I described our exchange as I saw it, Scott Adams describes it his way:
My summary of that exchange is that I asked you to defend your position and you succeeded. That is rare.
I’m not suggesting the U.S. should allow Muslims to immigrate at this point in history. I’m just trying to find a market price at which folks would agree the risk is worth the benefit, as they see it. You see no benefit in religious tolerance (in this specific context) and I judge that to be a credible and consistent point of view.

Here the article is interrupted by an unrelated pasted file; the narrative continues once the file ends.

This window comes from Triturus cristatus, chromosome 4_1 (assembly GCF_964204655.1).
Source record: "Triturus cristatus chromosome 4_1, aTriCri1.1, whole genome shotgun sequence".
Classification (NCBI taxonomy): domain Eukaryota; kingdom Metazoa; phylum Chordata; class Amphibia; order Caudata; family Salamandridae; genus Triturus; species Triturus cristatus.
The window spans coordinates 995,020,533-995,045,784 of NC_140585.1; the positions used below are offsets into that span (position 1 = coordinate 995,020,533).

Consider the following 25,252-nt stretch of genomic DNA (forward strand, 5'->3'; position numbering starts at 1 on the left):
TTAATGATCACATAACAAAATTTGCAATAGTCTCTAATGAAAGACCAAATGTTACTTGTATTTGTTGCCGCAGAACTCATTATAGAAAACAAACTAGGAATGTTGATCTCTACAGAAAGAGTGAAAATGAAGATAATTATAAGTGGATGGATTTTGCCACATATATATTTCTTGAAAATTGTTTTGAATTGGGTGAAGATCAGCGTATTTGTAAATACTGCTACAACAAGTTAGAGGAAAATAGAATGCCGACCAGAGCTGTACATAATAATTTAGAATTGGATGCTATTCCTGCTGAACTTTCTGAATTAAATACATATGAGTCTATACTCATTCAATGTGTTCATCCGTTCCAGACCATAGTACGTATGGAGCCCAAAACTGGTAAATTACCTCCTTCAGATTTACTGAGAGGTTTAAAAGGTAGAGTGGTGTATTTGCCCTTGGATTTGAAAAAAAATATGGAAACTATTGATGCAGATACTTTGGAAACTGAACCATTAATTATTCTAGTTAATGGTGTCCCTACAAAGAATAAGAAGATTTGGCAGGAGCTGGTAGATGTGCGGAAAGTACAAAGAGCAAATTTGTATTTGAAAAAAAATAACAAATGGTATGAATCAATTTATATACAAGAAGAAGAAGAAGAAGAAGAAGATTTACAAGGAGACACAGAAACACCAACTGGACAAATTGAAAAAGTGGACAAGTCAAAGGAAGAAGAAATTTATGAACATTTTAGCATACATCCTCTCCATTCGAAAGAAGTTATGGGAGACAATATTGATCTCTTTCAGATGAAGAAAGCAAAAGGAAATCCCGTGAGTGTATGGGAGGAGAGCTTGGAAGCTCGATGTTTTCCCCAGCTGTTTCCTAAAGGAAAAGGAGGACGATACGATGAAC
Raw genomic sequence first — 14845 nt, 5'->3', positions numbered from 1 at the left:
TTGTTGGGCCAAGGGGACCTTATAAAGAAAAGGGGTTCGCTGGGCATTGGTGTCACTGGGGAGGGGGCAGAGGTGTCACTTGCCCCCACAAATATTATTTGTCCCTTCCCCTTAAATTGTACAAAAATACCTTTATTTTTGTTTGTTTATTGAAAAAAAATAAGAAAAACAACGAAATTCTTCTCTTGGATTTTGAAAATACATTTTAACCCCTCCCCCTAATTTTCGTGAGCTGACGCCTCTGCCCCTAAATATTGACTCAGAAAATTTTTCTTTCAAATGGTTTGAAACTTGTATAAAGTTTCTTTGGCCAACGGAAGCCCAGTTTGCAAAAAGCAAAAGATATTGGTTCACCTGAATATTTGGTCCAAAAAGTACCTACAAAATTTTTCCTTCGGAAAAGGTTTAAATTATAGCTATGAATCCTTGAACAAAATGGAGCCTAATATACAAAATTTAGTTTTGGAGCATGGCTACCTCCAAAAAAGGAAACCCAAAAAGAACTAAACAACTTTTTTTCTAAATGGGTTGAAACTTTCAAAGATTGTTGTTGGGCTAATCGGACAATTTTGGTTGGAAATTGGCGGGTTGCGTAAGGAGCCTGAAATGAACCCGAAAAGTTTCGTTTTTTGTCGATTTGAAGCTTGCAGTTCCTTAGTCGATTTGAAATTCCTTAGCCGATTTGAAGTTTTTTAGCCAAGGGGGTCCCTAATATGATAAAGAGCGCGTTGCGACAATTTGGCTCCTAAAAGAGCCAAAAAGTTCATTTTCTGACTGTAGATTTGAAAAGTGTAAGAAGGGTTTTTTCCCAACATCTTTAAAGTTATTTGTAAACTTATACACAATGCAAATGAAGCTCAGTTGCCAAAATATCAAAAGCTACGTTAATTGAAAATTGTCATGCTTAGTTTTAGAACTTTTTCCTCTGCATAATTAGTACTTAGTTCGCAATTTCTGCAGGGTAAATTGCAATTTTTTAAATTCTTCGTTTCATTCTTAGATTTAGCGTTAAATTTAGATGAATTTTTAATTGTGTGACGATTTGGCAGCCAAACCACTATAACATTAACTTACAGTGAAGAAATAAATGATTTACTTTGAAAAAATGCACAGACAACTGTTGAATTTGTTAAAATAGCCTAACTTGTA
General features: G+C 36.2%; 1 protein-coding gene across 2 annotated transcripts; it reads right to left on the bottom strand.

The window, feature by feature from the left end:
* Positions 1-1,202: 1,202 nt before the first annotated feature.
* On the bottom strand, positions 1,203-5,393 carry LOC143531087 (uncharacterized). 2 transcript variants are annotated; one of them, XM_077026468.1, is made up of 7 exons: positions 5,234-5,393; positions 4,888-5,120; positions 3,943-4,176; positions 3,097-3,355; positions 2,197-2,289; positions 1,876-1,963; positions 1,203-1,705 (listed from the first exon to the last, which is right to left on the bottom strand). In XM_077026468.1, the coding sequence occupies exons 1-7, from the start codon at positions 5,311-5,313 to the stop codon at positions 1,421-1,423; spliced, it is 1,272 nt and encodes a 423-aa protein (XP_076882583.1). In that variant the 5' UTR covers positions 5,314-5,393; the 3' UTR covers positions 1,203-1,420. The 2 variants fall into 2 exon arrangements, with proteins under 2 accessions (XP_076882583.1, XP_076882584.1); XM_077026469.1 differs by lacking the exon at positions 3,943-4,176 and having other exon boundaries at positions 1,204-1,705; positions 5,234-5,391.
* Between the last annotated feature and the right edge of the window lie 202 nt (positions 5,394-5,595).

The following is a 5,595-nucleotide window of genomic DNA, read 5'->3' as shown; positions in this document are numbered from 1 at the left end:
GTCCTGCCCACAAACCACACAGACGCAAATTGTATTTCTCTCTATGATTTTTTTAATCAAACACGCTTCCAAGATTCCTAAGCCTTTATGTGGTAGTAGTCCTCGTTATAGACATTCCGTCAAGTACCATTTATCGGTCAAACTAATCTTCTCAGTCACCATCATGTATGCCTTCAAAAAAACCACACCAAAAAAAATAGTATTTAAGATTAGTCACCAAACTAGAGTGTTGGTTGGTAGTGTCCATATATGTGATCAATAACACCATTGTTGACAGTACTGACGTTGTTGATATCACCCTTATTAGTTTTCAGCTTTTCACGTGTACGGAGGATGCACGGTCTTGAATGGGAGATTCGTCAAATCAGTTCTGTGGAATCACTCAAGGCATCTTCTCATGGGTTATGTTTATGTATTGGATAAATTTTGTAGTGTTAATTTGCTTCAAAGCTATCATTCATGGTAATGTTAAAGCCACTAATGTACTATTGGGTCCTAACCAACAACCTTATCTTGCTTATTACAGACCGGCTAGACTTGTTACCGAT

To be clear, I see no way we could keep the risk to 100 terror deaths per year with continued Muslim immigration. So my price can’t be met.
We end up at the same place. I priced it differently but neither of us wanted the deal.
I concur with his conclusion. We place different values, as measured in American lives, on the principle of religious freedom in the USA. But because he correctly recognizes that there is no way to keep the risk below the price he is willing to pay – which, contra my assumption, turned out to be his actual position on the matter – he ended up on the same place that I did.
Which is to say that Muslim immigration should be banned on the basis of the tangible risk it poses to the lives of Americans.